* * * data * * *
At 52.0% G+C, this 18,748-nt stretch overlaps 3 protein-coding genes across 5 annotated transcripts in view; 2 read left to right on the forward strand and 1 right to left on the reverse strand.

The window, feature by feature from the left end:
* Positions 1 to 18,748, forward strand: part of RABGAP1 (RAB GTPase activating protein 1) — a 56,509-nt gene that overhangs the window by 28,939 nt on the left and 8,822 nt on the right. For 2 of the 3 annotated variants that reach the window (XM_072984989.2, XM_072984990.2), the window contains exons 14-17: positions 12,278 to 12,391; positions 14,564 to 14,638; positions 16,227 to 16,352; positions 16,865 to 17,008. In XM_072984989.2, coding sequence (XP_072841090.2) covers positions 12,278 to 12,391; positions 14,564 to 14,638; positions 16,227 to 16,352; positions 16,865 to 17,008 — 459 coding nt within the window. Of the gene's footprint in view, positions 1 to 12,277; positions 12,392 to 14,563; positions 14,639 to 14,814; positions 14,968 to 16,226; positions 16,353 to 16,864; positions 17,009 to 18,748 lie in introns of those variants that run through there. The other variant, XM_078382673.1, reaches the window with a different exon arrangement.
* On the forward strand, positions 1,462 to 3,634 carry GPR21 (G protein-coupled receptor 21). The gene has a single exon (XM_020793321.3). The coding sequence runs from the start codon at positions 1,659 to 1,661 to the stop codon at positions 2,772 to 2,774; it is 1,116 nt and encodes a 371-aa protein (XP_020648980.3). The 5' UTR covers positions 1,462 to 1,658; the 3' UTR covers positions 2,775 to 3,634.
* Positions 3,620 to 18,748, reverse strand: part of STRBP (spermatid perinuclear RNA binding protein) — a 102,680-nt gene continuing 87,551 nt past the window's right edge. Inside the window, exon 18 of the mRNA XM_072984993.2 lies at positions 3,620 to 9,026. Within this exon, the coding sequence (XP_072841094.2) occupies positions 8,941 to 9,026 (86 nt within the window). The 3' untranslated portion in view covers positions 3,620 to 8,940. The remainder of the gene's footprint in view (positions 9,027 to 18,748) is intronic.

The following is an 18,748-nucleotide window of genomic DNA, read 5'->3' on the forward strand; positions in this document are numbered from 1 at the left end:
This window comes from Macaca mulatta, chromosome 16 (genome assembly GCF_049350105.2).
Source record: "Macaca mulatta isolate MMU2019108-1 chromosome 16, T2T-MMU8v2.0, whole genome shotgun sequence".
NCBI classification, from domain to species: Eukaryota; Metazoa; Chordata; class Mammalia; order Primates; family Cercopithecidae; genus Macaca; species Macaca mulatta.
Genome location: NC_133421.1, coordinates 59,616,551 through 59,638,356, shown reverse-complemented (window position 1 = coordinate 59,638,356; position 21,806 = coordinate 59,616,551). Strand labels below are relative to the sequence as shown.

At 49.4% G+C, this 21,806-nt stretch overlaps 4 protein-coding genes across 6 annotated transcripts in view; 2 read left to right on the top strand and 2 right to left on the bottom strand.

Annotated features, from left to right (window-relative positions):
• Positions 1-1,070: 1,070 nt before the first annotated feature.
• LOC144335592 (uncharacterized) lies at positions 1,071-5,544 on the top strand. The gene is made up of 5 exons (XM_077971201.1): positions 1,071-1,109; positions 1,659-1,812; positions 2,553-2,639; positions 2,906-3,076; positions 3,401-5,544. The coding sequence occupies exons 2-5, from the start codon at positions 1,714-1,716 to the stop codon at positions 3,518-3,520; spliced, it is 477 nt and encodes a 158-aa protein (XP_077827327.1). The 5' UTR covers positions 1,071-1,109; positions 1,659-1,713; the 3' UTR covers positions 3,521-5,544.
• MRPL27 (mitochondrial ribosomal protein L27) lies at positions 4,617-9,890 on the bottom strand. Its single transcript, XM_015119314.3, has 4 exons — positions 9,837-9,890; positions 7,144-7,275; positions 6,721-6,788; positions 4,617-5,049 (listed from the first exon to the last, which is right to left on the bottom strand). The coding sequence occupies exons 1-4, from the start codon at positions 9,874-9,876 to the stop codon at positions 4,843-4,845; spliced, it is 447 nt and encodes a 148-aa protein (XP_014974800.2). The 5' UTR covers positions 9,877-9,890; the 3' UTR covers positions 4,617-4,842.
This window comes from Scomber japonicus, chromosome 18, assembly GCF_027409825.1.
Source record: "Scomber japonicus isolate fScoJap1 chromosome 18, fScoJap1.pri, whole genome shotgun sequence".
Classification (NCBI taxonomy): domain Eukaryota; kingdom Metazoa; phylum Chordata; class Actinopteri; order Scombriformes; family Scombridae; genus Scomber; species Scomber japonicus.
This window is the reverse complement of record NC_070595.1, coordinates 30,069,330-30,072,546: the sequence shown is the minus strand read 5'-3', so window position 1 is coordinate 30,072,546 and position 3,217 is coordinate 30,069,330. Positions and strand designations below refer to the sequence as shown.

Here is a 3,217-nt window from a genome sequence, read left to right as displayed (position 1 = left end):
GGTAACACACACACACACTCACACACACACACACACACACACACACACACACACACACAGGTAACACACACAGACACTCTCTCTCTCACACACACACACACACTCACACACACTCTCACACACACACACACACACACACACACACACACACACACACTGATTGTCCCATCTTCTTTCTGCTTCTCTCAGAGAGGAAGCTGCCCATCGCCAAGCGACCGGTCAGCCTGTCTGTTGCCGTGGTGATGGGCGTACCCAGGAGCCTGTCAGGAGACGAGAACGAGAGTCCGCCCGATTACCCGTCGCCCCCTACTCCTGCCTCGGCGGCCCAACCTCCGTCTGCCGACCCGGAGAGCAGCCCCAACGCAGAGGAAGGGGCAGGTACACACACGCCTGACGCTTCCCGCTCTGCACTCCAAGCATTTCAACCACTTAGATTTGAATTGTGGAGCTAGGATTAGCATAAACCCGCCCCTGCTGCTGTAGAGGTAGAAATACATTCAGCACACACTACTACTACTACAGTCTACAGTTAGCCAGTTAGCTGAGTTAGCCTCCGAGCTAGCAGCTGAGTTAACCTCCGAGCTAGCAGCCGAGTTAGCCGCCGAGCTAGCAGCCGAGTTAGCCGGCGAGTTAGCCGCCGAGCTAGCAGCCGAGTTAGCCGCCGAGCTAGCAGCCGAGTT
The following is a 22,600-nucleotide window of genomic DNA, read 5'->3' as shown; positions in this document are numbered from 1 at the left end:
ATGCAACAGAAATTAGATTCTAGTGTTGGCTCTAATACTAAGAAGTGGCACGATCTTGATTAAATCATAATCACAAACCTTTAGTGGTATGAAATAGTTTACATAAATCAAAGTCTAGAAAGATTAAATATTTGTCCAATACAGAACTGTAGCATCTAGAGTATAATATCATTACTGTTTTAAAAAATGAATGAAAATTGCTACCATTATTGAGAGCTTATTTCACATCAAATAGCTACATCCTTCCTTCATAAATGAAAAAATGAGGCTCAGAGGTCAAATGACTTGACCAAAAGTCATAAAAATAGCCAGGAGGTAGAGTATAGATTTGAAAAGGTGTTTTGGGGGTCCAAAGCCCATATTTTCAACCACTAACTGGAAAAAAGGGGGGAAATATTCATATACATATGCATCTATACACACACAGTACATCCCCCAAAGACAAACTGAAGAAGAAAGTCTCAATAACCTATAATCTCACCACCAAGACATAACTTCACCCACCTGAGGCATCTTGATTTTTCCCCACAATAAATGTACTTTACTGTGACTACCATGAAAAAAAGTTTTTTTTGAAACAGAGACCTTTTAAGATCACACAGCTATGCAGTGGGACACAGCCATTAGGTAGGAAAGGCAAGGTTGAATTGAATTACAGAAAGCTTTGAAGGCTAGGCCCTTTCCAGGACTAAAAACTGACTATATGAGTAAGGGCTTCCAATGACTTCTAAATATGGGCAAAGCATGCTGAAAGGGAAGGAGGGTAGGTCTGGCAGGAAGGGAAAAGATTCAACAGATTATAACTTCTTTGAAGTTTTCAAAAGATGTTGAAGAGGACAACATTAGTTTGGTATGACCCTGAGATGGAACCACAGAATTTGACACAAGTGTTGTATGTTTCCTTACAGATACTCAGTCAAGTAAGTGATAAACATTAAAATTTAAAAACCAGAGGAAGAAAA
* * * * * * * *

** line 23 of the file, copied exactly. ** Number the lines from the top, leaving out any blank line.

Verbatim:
ATGCAACAGAAATTAGATTCTAGTGTTGGCTCTAATACTAAGAAGTGGCACGATCTTGATTAAATCATAATCACAAACCTTTAGTGGTATGAAATAGTTTACATAAATCAAAGTCTAGAAAGATTAAATATTTGTCCAATACAGAACTGTAGCATCTAGAGTATAATATCATTACTGTTTTAAAAAATGAATGAAAATTGCTACCATTATTGAGAGCTTATTTCACATCAAATAGCTACATCCTTCCTTCATAAATGAAAAAATGAGGCTCAGAGGTCAAATGACTTGACCAAAAGTCATAAAAATAGCCAGGAGGTAGAGTATAGATTTGAAAAGGTGTTTTGGGGGTCCAAAGCCCATATTTTCAACCACTAACTGGAAAAAAGGGGGGAAATATTCATATACATATGCATCTATACACACACAGTACATCCCCCAAAGACAAACTGAAGAAGAAAGTCTCAATAACCTATAATCTCACCACCAAGACATAACTTCACCCACCTGAGGCATCTTGATTTTTCCCCACAATAAATGTACTTTACTGTGACTACCATGAAAAAAAGTTTTTTTTGAAACAGAGACCTTTTAAGATCACACAGCTATGCAGTGGGACACAGCCATTAGGTAGGAAAGGCAAGGTTGAATTGAATTACAGAAAGCTTTGAAGGCTAGGCCCTTTCCAGGACTAAAAACTGACTATATGAGTAAGGGCTTCCAATGACTTCTAAATATGGGCAAAGCATGCTGAAAGGGAAGGAGGGTAGGTCTGGCAGGAAGGGAAAAGATTCAACAGATTATAACTTCTTTGAAGTTTTCAAAAGATGTTGAAGAGGACAACATTAGTTTGGTATGACCCTGAGATGGAACCACAGAATTTGACACAAGTGTTGTATGTTTCCTTACAGATACTCAGTCAAGTAAGTGATAAACATTAAAATTTAAAAACCAGAGGAAGAAAA